8 Always Teaches Up Never Waters Down DifferentiationAlwaysTeaches UpNeverWaters Down
10 Peer CollaborationDiscuss your definition of differentiated instruction with your elbow partnerShare your views with the group
11 JigsawGroups by colorEach color group is responsible for the information provided. You will present this information to your home group.Return to your home group and share out information gained from your color groups.Create a differentiation T-ChartWhat it is /What it is NOT
12 Describe your strategy Why would teachers use this strategy? Note Taking on the FlyWhatDescribe your strategyWhyWhy would teachers use this strategy?HowWhat are the steps in applying this strategy?IllustrateDraw representation and be able to explain your thought process.
17 classroom so that students have multiple options for At its most basic level, differentiating instruction means “shaking up” what goes on in theclassroom so that students have multiple options fortaking in information, making sense of ideas, and expressingwhat they learn.Differentiation is respectful teaching.
18 Think-Pair-Share Think about the information presented Talk to your partner about what you heard and why we should differentiateShare ideas with the group
19 There are Lots of Ways to Differentiate Low Preparation DifferentiationHigh Preparation DifferentiationChoice of booksHomework OptionsUse of Reading BuddiesWork Alone OR TogetherFlexible SeatingVaried Supplemental MaterialsThink-Pair-ShareOpen-ended activitiesIndependent StudyMultiple TextsMultiple Testing OptionsInterest CentersChoice BoardsSimulationsGroup Investigations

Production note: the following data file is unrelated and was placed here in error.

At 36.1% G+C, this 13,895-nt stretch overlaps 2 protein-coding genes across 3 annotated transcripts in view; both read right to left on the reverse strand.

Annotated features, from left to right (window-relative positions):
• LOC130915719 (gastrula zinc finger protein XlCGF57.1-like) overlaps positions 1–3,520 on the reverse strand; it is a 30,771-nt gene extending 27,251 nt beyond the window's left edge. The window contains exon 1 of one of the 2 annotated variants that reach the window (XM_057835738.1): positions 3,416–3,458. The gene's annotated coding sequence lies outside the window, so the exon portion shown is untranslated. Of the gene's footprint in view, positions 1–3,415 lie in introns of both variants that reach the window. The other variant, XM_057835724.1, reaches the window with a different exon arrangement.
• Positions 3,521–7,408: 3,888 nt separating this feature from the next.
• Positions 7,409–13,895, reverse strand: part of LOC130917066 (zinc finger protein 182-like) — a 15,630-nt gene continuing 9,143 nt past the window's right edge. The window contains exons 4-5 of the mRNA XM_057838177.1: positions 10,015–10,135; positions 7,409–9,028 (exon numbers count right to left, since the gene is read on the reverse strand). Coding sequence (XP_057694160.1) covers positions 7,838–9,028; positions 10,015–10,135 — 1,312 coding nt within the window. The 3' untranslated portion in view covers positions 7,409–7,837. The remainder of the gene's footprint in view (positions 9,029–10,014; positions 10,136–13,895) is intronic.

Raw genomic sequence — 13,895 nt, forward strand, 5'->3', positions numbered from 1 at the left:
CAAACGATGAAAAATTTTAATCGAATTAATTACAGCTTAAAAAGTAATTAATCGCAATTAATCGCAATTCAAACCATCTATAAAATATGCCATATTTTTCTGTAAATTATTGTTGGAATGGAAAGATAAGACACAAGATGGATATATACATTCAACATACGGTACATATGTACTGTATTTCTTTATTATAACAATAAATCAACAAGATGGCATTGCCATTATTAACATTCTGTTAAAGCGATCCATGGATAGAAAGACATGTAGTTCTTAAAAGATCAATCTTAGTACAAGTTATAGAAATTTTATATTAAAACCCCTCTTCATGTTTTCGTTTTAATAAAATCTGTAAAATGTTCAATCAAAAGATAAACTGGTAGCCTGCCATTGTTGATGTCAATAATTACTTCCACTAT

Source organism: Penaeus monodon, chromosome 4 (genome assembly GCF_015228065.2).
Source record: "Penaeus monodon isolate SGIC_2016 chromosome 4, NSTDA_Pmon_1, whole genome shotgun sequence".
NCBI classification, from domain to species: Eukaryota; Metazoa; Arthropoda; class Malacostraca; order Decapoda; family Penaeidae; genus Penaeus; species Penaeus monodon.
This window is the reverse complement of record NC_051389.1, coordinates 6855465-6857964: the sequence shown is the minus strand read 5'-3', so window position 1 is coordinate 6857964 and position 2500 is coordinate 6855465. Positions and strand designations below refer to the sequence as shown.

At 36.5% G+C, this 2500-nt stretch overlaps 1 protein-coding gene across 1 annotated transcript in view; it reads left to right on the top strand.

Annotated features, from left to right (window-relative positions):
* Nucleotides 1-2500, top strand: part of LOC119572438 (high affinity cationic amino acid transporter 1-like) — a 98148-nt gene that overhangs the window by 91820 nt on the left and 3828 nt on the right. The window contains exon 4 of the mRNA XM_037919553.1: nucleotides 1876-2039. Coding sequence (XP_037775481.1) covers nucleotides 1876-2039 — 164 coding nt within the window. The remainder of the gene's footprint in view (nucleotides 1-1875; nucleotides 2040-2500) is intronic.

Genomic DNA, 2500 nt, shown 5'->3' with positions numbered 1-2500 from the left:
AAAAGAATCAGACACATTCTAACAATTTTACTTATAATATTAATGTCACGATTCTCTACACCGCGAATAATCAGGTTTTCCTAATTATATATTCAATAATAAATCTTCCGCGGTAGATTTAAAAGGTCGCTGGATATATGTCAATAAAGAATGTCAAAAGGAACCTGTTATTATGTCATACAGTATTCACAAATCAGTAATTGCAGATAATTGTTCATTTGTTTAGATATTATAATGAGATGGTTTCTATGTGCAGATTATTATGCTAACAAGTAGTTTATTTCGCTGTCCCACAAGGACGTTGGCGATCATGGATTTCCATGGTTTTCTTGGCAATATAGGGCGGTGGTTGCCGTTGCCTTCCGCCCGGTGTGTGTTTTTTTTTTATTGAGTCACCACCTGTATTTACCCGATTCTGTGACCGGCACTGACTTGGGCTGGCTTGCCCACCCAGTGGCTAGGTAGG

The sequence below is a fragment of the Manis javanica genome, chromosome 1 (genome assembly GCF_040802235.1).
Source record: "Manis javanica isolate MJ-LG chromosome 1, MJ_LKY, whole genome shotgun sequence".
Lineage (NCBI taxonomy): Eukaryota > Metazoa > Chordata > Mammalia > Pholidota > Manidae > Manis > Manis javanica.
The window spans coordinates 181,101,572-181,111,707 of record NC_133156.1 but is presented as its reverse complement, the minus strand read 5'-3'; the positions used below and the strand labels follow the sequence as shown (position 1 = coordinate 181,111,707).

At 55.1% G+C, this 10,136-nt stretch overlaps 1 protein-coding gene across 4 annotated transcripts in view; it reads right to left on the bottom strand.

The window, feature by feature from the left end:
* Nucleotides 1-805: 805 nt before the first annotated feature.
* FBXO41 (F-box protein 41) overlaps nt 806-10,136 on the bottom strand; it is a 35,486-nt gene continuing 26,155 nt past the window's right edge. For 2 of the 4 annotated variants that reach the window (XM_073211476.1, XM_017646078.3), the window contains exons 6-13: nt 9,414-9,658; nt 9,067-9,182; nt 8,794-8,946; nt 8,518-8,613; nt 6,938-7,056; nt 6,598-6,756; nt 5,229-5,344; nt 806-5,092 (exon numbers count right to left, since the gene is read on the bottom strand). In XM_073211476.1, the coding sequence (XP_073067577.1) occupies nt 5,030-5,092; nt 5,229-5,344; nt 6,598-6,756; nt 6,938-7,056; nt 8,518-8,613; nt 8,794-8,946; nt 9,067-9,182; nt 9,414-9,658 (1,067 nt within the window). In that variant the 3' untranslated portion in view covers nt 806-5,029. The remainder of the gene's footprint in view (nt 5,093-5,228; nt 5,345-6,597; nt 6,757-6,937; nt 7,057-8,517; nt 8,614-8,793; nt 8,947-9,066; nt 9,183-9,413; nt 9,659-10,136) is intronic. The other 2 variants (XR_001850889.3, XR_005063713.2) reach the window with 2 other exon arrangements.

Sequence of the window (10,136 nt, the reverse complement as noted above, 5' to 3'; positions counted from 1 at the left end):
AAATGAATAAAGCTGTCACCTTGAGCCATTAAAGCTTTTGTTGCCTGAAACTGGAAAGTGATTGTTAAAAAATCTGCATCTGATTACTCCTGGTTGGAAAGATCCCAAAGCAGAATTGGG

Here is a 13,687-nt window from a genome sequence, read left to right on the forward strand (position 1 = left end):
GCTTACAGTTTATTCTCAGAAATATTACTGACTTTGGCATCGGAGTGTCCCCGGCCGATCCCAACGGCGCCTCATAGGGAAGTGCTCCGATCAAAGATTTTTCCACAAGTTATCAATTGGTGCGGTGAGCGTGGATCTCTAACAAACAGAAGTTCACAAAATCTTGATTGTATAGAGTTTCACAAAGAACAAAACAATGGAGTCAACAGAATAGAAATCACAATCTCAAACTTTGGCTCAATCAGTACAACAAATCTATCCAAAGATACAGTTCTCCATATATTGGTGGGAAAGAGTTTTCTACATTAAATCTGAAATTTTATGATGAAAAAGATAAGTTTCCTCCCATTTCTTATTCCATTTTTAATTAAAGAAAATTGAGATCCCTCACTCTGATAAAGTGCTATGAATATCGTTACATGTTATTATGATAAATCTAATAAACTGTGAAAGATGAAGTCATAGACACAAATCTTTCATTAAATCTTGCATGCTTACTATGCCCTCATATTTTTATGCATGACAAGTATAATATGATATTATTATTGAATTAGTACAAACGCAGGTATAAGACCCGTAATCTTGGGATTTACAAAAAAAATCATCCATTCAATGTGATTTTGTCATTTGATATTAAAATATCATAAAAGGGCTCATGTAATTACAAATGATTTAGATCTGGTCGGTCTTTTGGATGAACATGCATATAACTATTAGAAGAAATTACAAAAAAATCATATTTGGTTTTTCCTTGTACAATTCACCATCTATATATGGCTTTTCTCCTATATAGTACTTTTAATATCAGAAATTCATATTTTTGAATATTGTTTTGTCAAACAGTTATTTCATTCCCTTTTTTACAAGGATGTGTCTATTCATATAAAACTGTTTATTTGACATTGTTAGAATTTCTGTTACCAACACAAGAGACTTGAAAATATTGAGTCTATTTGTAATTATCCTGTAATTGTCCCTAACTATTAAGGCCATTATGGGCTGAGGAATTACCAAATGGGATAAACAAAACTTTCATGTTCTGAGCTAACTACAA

20 Thinking Outside the Box Look inside your boxWork with your group to think of ways to differentiateCreate a sample on the chart paper providedPost your chart paper
23 Exit Ticket Complete your evaluation Provide at least one thing you learned this session that you will use in your classroom in the comment section
24 Menus/Choice BoardsEmpowering students through CHOICE while ensuring adherence to important LEARNING GOALS.
25 What are Menus and Choice Boards? Learning menus outline a variety of instructional options targeted toward important learning goals.Students are able to select the choices which most appeal to them.The teacher directs the menu process, but the student is given control over his/her choice of options, order of completion, etc.
26 Kinds of MenusMENU: Main Dishes, Side Dishes, and Desserts (for younger learners)AGENDA: Imperatives, Negotiables, and Options (for older learners)THINK TAC TOE: Complete a row, column or diagonal line of activities.(all three options can be differentiated according to interest or learning profile)
27 Menus/Choice Boards and CSCOPE Performance indicatorsProject IdeasPresentationsAssignments that require application, analysis or evaluation of knowledgeCreating something new
28 Rubrics Provide expectations for finished work Provide guidance for studentsProvide grading criteria for both teachers and studentsEvery Menu/Choice Board should include a rubric for assignments
29 Your Turn Study the samples of menus/choice boards and rubrics Investigate CSCOPE/Curriculum providedDesign a menu/choice board with a rubric that you can implement immediately and repetitivelyCombine Performance Indicators and other projects as desired to provide students with choices for applying content knowledge
30 Let’s Share! Walk the room Discuss other opportunities to incorporate menus/choice boardsTake pictures of anything you would like to remember laterShare and contact informationDiscuss ways to work together in the future
31 Exit Ticket Complete your evaluation Provide at least one thing you learned this session that you will use in your classroom in the comment section